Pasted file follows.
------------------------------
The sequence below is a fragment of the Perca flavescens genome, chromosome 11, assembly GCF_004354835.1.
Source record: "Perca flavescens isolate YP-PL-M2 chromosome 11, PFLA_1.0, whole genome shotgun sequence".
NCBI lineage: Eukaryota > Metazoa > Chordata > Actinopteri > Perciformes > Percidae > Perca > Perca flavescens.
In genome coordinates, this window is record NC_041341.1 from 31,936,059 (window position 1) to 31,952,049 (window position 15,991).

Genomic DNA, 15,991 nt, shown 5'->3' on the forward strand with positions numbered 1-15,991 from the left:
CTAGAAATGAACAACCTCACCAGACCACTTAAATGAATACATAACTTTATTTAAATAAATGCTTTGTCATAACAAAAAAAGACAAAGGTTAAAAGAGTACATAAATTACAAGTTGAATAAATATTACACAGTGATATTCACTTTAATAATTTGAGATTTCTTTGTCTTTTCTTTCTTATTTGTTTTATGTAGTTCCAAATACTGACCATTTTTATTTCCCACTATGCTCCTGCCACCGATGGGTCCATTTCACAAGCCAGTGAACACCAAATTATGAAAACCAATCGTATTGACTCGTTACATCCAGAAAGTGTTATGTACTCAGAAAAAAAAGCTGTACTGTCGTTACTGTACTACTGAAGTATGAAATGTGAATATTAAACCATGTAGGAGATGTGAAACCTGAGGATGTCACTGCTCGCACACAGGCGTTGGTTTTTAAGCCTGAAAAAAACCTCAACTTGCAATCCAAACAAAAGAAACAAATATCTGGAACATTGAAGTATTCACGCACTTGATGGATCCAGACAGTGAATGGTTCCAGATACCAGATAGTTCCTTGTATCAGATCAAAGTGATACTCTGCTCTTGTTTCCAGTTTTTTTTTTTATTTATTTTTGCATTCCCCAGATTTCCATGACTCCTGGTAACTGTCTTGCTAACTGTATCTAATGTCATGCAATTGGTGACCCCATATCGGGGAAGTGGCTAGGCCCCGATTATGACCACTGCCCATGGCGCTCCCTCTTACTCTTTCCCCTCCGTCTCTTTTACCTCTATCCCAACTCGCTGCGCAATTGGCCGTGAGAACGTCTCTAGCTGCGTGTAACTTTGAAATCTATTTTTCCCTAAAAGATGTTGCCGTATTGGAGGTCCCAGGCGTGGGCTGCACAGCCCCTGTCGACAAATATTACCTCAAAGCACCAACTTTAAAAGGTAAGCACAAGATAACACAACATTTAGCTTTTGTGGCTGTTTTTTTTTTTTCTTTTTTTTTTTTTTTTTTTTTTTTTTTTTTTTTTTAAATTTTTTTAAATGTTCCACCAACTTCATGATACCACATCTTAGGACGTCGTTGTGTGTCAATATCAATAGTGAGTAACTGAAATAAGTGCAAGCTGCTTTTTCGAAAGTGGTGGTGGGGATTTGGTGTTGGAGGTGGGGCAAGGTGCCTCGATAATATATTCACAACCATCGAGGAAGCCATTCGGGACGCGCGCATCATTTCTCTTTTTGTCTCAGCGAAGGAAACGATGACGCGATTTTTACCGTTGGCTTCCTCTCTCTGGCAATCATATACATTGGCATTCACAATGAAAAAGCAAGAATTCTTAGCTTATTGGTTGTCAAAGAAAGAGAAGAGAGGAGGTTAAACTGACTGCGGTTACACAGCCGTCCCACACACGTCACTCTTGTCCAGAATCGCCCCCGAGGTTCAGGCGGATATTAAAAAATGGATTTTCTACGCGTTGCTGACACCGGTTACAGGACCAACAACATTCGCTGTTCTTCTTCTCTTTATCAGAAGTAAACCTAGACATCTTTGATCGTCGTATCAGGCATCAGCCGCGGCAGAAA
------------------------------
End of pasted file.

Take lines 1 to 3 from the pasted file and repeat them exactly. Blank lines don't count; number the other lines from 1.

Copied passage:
The sequence below is a fragment of the Perca flavescens genome, chromosome 11, assembly GCF_004354835.1.
Source record: "Perca flavescens isolate YP-PL-M2 chromosome 11, PFLA_1.0, whole genome shotgun sequence".
NCBI lineage: Eukaryota > Metazoa > Chordata > Actinopteri > Perciformes > Percidae > Perca > Perca flavescens.